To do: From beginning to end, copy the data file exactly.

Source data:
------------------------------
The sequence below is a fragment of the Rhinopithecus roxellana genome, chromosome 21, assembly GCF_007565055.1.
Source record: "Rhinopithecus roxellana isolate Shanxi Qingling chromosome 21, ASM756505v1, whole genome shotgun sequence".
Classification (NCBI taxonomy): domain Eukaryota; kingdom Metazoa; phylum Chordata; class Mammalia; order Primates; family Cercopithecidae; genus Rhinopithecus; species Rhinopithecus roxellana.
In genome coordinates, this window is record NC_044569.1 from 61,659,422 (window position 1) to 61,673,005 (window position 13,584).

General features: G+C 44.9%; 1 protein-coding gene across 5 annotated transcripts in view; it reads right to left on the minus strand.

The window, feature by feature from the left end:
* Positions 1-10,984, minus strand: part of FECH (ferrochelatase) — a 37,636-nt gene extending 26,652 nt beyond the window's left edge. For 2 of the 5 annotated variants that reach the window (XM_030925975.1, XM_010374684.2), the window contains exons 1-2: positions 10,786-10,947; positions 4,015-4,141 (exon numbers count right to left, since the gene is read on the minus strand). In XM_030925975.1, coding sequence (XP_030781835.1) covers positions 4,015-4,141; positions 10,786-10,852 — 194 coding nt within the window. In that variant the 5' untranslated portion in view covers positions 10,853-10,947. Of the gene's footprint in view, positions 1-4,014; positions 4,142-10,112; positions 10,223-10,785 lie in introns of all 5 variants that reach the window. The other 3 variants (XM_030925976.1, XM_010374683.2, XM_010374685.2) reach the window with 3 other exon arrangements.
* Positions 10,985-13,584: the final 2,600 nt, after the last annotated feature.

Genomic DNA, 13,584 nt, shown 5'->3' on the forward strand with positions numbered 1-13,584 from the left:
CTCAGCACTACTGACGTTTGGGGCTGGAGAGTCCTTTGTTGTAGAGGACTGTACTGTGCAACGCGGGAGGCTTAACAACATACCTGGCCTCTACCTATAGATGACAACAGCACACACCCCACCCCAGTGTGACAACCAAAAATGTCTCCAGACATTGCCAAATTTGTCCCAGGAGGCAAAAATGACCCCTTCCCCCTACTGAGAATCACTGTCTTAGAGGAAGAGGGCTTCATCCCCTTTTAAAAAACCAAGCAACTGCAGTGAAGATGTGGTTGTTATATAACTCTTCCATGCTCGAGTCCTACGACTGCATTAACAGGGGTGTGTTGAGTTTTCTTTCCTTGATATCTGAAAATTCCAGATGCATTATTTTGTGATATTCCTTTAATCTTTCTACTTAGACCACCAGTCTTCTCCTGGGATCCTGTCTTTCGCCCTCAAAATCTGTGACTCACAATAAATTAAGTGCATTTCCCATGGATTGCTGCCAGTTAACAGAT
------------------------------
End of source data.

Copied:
The sequence below is a fragment of the Rhinopithecus roxellana genome, chromosome 21, assembly GCF_007565055.1.
Source record: "Rhinopithecus roxellana isolate Shanxi Qingling chromosome 21, ASM756505v1, whole genome shotgun sequence".
Classification (NCBI taxonomy): domain Eukaryota; kingdom Metazoa; phylum Chordata; class Mammalia; order Primates; family Cercopithecidae; genus Rhinopithecus; species Rhinopithecus roxellana.
In genome coordinates, this window is record NC_044569.1 from 61,659,422 (window position 1) to 61,673,005 (window position 13,584).

General features: G+C 44.9%; 1 protein-coding gene across 5 annotated transcripts in view; it reads right to left on the minus strand.

The window, feature by feature from the left end:
* Positions 1-10,984, minus strand: part of FECH (ferrochelatase) — a 37,636-nt gene extending 26,652 nt beyond the window's left edge. For 2 of the 5 annotated variants that reach the window (XM_030925975.1, XM_010374684.2), the window contains exons 1-2: positions 10,786-10,947; positions 4,015-4,141 (exon numbers count right to left, since the gene is read on the minus strand). In XM_030925975.1, coding sequence (XP_030781835.1) covers positions 4,015-4,141; positions 10,786-10,852 — 194 coding nt within the window. In that variant the 5' untranslated portion in view covers positions 10,853-10,947. Of the gene's footprint in view, positions 1-4,014; positions 4,142-10,112; positions 10,223-10,785 lie in introns of all 5 variants that reach the window. The other 3 variants (XM_030925976.1, XM_010374683.2, XM_010374685.2) reach the window with 3 other exon arrangements.
* Positions 10,985-13,584: the final 2,600 nt, after the last annotated feature.

Genomic DNA, 13,584 nt, shown 5'->3' on the forward strand with positions numbered 1-13,584 from the left:
CTCAGCACTACTGACGTTTGGGGCTGGAGAGTCCTTTGTTGTAGAGGACTGTACTGTGCAACGCGGGAGGCTTAACAACATACCTGGCCTCTACCTATAGATGACAACAGCACACACCCCACCCCAGTGTGACAACCAAAAATGTCTCCAGACATTGCCAAATTTGTCCCAGGAGGCAAAAATGACCCCTTCCCCCTACTGAGAATCACTGTCTTAGAGGAAGAGGGCTTCATCCCCTTTTAAAAAACCAAGCAACTGCAGTGAAGATGTGGTTGTTATATAACTCTTCCATGCTCGAGTCCTACGACTGCATTAACAGGGGTGTGTTGAGTTTTCTTTCCTTGATATCTGAAAATTCCAGATGCATTATTTTGTGATATTCCTTTAATCTTTCTACTTAGACCACCAGTCTTCTCCTGGGATCCTGTCTTTCGCCCTCAAAATCTGTGACTCACAATAAATTAAGTGCATTTCCCATGGATTGCTGCCAGTTAACAGAT